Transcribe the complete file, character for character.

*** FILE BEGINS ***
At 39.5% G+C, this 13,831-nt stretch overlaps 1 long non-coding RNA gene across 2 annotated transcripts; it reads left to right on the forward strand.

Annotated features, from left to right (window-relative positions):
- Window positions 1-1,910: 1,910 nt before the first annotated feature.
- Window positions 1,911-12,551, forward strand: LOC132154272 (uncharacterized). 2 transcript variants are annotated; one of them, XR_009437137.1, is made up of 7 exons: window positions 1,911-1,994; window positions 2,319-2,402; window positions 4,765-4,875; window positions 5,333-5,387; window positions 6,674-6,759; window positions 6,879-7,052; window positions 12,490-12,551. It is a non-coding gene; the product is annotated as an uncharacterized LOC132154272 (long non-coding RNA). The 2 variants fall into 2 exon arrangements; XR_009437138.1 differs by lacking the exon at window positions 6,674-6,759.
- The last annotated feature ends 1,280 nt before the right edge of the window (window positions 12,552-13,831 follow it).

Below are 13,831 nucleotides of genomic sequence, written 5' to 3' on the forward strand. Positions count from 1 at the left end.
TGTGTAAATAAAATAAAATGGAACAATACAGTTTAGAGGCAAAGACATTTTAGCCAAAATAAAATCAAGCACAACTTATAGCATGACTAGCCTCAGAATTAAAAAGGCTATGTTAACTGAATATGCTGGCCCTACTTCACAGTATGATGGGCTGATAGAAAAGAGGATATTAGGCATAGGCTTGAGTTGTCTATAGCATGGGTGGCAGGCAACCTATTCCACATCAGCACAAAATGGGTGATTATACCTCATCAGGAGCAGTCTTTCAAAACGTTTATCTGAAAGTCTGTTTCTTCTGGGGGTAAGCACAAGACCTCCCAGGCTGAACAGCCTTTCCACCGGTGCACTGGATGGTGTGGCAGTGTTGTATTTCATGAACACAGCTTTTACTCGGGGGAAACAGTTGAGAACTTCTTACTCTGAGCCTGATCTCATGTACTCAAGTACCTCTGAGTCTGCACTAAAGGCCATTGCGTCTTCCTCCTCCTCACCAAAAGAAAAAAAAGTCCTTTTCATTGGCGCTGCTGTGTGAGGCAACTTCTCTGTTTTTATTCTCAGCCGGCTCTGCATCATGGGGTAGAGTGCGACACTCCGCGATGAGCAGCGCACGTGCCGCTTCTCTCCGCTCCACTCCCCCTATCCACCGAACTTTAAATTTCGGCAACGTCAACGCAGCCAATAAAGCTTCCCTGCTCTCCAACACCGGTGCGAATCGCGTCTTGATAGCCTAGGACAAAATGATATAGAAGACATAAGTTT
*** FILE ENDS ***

At 39.5% G+C, this 13,831-nt stretch overlaps 1 long non-coding RNA gene across 2 annotated transcripts; it reads left to right on the forward strand.

Annotated features, from left to right (window-relative positions):
- Window positions 1-1,910: 1,910 nt before the first annotated feature.
- Window positions 1,911-12,551, forward strand: LOC132154272 (uncharacterized). 2 transcript variants are annotated; one of them, XR_009437137.1, is made up of 7 exons: window positions 1,911-1,994; window positions 2,319-2,402; window positions 4,765-4,875; window positions 5,333-5,387; window positions 6,674-6,759; window positions 6,879-7,052; window positions 12,490-12,551. It is a non-coding gene; the product is annotated as an uncharacterized LOC132154272 (long non-coding RNA). The 2 variants fall into 2 exon arrangements; XR_009437138.1 differs by lacking the exon at window positions 6,674-6,759.
- The last annotated feature ends 1,280 nt before the right edge of the window (window positions 12,552-13,831 follow it).

Below are 13,831 nucleotides of genomic sequence, written 5' to 3' on the forward strand. Positions count from 1 at the left end.
TGTGTAAATAAAATAAAATGGAACAATACAGTTTAGAGGCAAAGACATTTTAGCCAAAATAAAATCAAGCACAACTTATAGCATGACTAGCCTCAGAATTAAAAAGGCTATGTTAACTGAATATGCTGGCCCTACTTCACAGTATGATGGGCTGATAGAAAAGAGGATATTAGGCATAGGCTTGAGTTGTCTATAGCATGGGTGGCAGGCAACCTATTCCACATCAGCACAAAATGGGTGATTATACCTCATCAGGAGCAGTCTTTCAAAACGTTTATCTGAAAGTCTGTTTCTTCTGGGGGTAAGCACAAGACCTCCCAGGCTGAACAGCCTTTCCACCGGTGCACTGGATGGTGTGGCAGTGTTGTATTTCATGAACACAGCTTTTACTCGGGGGAAACAGTTGAGAACTTCTTACTCTGAGCCTGATCTCATGTACTCAAGTACCTCTGAGTCTGCACTAAAGGCCATTGCGTCTTCCTCCTCCTCACCAAAAGAAAAAAAAGTCCTTTTCATTGGCGCTGCTGTGTGAGGCAACTTCTCTGTTTTTATTCTCAGCCGGCTCTGCATCATGGGGTAGAGTGCGACACTCCGCGATGAGCAGCGCACGTGCCGCTTCTCTCCGCTCCACTCCCCCTATCCACCGAACTTTAAATTTCGGCAACGTCAACGCAGCCAATAAAGCTTCCCTGCTCTCCAACACCGGTGCGAATCGCGTCTTGATAGCCTAGGACAAAATGATATAGAAGACATAAGTTT